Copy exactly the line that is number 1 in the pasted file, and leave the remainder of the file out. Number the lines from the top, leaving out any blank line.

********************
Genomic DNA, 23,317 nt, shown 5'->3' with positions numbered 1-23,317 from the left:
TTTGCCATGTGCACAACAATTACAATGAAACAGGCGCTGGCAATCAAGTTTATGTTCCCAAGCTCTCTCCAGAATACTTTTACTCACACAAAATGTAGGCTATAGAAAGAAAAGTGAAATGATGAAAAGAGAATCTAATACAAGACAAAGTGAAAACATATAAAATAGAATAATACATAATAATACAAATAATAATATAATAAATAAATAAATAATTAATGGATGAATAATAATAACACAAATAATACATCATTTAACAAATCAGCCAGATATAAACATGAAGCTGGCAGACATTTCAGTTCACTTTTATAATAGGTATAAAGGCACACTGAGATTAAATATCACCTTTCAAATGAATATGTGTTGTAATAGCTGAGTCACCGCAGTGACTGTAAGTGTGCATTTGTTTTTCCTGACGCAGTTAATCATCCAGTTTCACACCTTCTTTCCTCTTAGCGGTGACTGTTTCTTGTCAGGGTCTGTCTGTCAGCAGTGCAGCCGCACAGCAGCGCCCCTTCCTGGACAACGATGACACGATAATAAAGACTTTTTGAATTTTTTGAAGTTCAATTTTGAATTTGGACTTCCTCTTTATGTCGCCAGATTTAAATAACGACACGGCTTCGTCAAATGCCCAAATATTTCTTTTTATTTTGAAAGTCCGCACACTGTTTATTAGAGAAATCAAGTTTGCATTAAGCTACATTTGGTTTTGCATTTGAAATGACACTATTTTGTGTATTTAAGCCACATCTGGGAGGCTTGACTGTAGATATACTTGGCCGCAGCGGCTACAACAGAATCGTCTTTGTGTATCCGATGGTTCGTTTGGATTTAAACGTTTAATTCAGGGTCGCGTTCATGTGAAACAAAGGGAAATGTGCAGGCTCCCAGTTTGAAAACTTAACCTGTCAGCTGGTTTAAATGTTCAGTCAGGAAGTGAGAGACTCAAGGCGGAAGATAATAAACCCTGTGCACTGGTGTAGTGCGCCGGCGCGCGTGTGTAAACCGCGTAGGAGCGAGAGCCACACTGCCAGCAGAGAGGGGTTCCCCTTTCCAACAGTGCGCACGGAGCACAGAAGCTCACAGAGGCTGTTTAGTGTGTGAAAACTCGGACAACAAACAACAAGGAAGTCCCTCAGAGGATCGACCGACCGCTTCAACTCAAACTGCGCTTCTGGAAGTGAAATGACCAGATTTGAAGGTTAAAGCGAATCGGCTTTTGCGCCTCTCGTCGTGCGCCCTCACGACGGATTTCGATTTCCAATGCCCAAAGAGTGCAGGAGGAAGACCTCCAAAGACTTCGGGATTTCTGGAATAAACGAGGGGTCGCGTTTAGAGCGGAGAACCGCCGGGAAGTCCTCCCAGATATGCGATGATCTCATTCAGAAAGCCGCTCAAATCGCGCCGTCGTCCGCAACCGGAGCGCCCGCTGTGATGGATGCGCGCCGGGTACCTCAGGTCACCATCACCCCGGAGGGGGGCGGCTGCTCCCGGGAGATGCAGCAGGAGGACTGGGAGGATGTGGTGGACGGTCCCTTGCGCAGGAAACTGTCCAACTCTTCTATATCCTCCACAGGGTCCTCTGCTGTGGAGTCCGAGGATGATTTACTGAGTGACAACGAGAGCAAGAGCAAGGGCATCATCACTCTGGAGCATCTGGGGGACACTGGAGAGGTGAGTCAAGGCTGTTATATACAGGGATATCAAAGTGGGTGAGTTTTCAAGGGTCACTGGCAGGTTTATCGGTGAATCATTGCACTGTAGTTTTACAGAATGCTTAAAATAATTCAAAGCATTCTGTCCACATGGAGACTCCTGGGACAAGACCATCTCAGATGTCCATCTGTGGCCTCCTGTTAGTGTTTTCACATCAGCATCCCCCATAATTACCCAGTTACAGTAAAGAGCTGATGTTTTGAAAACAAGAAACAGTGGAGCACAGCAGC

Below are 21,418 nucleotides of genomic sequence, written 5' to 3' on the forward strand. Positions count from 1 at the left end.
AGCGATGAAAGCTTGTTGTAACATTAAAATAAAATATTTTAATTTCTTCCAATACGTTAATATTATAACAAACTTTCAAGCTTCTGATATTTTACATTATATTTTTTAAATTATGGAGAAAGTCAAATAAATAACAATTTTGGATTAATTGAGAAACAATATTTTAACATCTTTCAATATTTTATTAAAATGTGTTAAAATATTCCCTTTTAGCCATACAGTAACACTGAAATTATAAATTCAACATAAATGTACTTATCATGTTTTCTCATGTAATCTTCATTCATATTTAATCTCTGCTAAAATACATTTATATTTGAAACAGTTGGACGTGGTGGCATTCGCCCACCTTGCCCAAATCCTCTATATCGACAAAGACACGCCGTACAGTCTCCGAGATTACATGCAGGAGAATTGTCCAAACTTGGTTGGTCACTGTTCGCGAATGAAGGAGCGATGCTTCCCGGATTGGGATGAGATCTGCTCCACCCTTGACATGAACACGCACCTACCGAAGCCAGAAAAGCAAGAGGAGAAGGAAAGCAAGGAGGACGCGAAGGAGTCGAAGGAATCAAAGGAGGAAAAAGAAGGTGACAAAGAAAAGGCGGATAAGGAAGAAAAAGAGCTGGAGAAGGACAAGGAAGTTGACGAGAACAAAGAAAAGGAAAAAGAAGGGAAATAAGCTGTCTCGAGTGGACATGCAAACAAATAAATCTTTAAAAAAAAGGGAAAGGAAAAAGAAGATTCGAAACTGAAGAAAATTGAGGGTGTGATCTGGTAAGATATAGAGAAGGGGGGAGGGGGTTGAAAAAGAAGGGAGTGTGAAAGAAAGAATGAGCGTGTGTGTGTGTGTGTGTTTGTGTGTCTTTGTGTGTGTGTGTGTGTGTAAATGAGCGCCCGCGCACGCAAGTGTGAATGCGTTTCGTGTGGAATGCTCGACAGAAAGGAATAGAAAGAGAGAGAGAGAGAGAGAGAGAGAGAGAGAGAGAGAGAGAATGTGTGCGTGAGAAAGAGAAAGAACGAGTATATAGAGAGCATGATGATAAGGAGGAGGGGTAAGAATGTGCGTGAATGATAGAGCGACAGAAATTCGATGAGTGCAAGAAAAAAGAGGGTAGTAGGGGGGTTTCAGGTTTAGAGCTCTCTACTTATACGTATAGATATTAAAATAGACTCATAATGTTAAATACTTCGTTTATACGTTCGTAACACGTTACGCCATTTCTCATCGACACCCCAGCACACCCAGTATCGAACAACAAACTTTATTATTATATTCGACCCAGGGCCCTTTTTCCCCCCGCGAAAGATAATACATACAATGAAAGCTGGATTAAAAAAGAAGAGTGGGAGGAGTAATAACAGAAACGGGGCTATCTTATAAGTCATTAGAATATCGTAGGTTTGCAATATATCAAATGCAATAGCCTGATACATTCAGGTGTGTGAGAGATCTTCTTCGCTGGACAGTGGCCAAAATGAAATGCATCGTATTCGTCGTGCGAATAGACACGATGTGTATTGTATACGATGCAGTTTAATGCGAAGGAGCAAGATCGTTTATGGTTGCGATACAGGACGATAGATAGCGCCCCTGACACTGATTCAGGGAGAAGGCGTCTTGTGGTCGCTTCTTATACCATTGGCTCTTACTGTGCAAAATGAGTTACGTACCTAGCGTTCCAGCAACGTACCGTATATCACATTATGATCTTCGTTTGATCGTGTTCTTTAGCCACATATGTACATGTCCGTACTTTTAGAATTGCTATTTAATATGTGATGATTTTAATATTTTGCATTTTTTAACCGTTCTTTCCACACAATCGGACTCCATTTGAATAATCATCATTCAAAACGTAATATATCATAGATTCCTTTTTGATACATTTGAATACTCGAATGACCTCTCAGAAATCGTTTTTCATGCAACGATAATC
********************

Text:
Genomic DNA, 23,317 nt, shown 5'->3' with positions numbered 1-23,317 from the left: